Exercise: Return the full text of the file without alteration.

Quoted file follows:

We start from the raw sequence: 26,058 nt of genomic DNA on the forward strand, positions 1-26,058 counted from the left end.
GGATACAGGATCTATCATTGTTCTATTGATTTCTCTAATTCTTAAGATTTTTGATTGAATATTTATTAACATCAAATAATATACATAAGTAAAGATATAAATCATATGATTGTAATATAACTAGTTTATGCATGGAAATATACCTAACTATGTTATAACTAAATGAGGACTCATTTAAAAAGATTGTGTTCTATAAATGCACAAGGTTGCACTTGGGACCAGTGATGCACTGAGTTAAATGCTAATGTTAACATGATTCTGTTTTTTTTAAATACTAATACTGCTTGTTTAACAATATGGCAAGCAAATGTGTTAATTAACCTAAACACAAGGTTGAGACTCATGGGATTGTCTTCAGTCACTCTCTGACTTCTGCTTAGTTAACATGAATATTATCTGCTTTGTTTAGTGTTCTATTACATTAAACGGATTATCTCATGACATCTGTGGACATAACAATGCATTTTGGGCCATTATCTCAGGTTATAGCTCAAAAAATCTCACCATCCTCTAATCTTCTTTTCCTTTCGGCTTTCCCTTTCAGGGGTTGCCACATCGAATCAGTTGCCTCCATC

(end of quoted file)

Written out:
We start from the raw sequence: 26,058 nt of genomic DNA on the forward strand, positions 1-26,058 counted from the left end.
GGATACAGGATCTATCATTGTTCTATTGATTTCTCTAATTCTTAAGATTTTTGATTGAATATTTATTAACATCAAATAATATACATAAGTAAAGATATAAATCATATGATTGTAATATAACTAGTTTATGCATGGAAATATACCTAACTATGTTATAACTAAATGAGGACTCATTTAAAAAGATTGTGTTCTATAAATGCACAAGGTTGCACTTGGGACCAGTGATGCACTGAGTTAAATGCTAATGTTAACATGATTCTGTTTTTTTTAAATACTAATACTGCTTGTTTAACAATATGGCAAGCAAATGTGTTAATTAACCTAAACACAAGGTTGAGACTCATGGGATTGTCTTCAGTCACTCTCTGACTTCTGCTTAGTTAACATGAATATTATCTGCTTTGTTTAGTGTTCTATTACATTAAACGGATTATCTCATGACATCTGTGGACATAACAATGCATTTTGGGCCATTATCTCAGGTTATAGCTCAAAAAATCTCACCATCCTCTAATCTTCTTTTCCTTTCGGCTTTCCCTTTCAGGGGTTGCCACATCGAATCAGTTGCCTCCATC